If you don’t want to bolt down your rack, you can always add weight by storing your weights on your rack or adding a rack extension. You can also attach your rack to a lifting platform. The process is a bit different and requires more supplies but it is doable.

Whatever you decide, lift heavy and stay safe. 

Should You Bolt Down Your Squat Rack: Q&A

Should I bolt my power rack to the floor or platform?

Maybe, it depends. If you want to protect yourself, your family, and prevent damage to your home it is the safest option for your gym. There are alternatives if you don’t want to like purchasing a flat-foot rack, which is designed specifically to not be bolted down. You can also achieve more stability,with wall-mounted racks and weight storage.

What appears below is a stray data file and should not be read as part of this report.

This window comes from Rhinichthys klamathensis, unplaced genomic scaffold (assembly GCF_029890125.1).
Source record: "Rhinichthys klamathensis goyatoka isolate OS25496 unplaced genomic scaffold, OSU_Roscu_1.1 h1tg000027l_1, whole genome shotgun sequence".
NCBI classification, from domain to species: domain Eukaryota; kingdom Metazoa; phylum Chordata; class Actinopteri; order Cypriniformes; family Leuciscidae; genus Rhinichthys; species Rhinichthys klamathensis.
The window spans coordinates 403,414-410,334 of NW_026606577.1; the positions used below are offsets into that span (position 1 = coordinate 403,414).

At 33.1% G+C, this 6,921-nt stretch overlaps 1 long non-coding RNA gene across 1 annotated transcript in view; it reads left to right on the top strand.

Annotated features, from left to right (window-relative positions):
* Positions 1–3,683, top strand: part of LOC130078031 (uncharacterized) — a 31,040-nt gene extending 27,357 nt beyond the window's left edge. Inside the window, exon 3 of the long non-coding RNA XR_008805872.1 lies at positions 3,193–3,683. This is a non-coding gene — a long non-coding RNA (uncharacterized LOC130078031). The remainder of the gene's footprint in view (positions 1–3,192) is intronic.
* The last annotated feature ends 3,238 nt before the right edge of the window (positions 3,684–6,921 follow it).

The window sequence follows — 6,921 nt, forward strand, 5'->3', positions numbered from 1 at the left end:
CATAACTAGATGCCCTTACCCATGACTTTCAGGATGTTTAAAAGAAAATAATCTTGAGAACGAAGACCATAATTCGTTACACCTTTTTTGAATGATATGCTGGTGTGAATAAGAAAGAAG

How do you bolt a squat rack to the floor?

You need tools specifically for drilling into concrete but other than it is pretty simple. You can complete it in an afternoon. Basically, you’re going to drill pilot holes into your floor. Once you’ve drilled holes you’re going to insert and tighten concrete anchors/screws. You’re done. 
If you’re more of a visual person, Rogue has a video explaining how to complete this process.

How do I make my squat rack more stable?

The best way is to bolt it to your floor or weightlifting platform. If you don’t want to do that you can add weight to the stand via storage pegs. You can also use a wall-mounted rack or flat-foot rack instead of a traditional power rack, but those are decisions you’ll have to make before your purchase.

Further reading

Joe Rogan's Epic Studio Gym, Training, and Nutrition (Plus Supplement Stack) Cover Image